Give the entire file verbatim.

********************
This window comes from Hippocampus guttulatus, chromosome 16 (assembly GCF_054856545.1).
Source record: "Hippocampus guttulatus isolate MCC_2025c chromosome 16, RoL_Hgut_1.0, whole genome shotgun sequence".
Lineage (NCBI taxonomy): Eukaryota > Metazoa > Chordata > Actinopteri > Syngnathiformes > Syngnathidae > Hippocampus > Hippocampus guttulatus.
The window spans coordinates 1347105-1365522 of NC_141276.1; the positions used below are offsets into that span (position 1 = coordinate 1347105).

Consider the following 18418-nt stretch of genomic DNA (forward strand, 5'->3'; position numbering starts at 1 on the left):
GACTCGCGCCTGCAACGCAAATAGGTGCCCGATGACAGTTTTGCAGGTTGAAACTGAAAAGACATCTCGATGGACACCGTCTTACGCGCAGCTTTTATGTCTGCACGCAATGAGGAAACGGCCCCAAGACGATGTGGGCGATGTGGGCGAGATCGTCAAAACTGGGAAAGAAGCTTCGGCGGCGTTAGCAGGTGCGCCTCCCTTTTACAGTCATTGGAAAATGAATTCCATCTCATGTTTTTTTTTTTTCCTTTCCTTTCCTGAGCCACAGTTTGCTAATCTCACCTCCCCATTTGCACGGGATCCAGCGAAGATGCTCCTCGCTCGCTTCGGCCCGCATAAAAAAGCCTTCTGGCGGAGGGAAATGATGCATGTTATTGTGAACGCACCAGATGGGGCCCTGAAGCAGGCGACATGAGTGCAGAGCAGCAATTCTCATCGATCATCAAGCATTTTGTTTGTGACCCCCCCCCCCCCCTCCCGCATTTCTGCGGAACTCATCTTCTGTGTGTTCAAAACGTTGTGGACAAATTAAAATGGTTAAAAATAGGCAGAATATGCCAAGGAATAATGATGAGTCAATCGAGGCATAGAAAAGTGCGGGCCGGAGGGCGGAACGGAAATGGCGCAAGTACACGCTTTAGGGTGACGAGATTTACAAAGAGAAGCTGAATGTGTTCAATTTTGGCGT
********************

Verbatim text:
This window comes from Hippocampus guttulatus, chromosome 16 (assembly GCF_054856545.1).
Source record: "Hippocampus guttulatus isolate MCC_2025c chromosome 16, RoL_Hgut_1.0, whole genome shotgun sequence".
Lineage (NCBI taxonomy): Eukaryota > Metazoa > Chordata > Actinopteri > Syngnathiformes > Syngnathidae > Hippocampus > Hippocampus guttulatus.
The window spans coordinates 1347105-1365522 of NC_141276.1; the positions used below are offsets into that span (position 1 = coordinate 1347105).

Consider the following 18418-nt stretch of genomic DNA (forward strand, 5'->3'; position numbering starts at 1 on the left):
GACTCGCGCCTGCAACGCAAATAGGTGCCCGATGACAGTTTTGCAGGTTGAAACTGAAAAGACATCTCGATGGACACCGTCTTACGCGCAGCTTTTATGTCTGCACGCAATGAGGAAACGGCCCCAAGACGATGTGGGCGATGTGGGCGAGATCGTCAAAACTGGGAAAGAAGCTTCGGCGGCGTTAGCAGGTGCGCCTCCCTTTTACAGTCATTGGAAAATGAATTCCATCTCATGTTTTTTTTTTTTCCTTTCCTTTCCTGAGCCACAGTTTGCTAATCTCACCTCCCCATTTGCACGGGATCCAGCGAAGATGCTCCTCGCTCGCTTCGGCCCGCATAAAAAAGCCTTCTGGCGGAGGGAAATGATGCATGTTATTGTGAACGCACCAGATGGGGCCCTGAAGCAGGCGACATGAGTGCAGAGCAGCAATTCTCATCGATCATCAAGCATTTTGTTTGTGACCCCCCCCCCCCCCTCCCGCATTTCTGCGGAACTCATCTTCTGTGTGTTCAAAACGTTGTGGACAAATTAAAATGGTTAAAAATAGGCAGAATATGCCAAGGAATAATGATGAGTCAATCGAGGCATAGAAAAGTGCGGGCCGGAGGGCGGAACGGAAATGGCGCAAGTACACGCTTTAGGGTGACGAGATTTACAAAGAGAAGCTGAATGTGTTCAATTTTGGCGT